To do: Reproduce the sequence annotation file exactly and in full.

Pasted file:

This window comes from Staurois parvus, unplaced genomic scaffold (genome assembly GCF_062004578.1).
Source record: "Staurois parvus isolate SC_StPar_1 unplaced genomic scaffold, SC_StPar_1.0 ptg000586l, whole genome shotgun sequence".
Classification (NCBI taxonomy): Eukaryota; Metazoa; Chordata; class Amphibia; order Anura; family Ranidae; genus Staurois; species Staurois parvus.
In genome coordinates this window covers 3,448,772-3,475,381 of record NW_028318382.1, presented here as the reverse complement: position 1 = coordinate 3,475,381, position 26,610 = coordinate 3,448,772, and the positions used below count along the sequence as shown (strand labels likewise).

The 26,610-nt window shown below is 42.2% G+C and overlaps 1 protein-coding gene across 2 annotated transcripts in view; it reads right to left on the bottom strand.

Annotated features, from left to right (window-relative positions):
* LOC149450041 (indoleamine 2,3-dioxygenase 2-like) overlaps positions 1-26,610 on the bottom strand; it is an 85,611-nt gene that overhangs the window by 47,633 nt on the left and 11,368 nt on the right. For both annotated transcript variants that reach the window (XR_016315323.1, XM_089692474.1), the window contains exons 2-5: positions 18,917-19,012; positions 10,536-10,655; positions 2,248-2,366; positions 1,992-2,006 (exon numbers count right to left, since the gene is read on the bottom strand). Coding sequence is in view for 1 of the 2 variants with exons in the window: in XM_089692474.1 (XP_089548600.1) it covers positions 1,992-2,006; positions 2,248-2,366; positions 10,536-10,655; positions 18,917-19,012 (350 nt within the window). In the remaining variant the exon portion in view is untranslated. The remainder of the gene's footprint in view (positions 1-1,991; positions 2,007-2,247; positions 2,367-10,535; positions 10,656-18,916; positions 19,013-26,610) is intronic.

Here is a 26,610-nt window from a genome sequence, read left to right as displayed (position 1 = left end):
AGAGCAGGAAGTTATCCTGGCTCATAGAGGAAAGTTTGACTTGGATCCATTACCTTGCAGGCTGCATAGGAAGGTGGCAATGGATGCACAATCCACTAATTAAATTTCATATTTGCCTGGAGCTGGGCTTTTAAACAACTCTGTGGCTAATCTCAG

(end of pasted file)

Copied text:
This window comes from Staurois parvus, unplaced genomic scaffold (genome assembly GCF_062004578.1).
Source record: "Staurois parvus isolate SC_StPar_1 unplaced genomic scaffold, SC_StPar_1.0 ptg000586l, whole genome shotgun sequence".
Classification (NCBI taxonomy): Eukaryota; Metazoa; Chordata; class Amphibia; order Anura; family Ranidae; genus Staurois; species Staurois parvus.
In genome coordinates this window covers 3,448,772-3,475,381 of record NW_028318382.1, presented here as the reverse complement: position 1 = coordinate 3,475,381, position 26,610 = coordinate 3,448,772, and the positions used below count along the sequence as shown (strand labels likewise).

The 26,610-nt window shown below is 42.2% G+C and overlaps 1 protein-coding gene across 2 annotated transcripts in view; it reads right to left on the bottom strand.

Annotated features, from left to right (window-relative positions):
* LOC149450041 (indoleamine 2,3-dioxygenase 2-like) overlaps positions 1-26,610 on the bottom strand; it is an 85,611-nt gene that overhangs the window by 47,633 nt on the left and 11,368 nt on the right. For both annotated transcript variants that reach the window (XR_016315323.1, XM_089692474.1), the window contains exons 2-5: positions 18,917-19,012; positions 10,536-10,655; positions 2,248-2,366; positions 1,992-2,006 (exon numbers count right to left, since the gene is read on the bottom strand). Coding sequence is in view for 1 of the 2 variants with exons in the window: in XM_089692474.1 (XP_089548600.1) it covers positions 1,992-2,006; positions 2,248-2,366; positions 10,536-10,655; positions 18,917-19,012 (350 nt within the window). In the remaining variant the exon portion in view is untranslated. The remainder of the gene's footprint in view (positions 1-1,991; positions 2,007-2,247; positions 2,367-10,535; positions 10,656-18,916; positions 19,013-26,610) is intronic.

Here is a 26,610-nt window from a genome sequence, read left to right as displayed (position 1 = left end):
AGAGCAGGAAGTTATCCTGGCTCATAGAGGAAAGTTTGACTTGGATCCATTACCTTGCAGGCTGCATAGGAAGGTGGCAATGGATGCACAATCCACTAATTAAATTTCATATTTGCCTGGAGCTGGGCTTTTAAACAACTCTGTGGCTAATCTCAG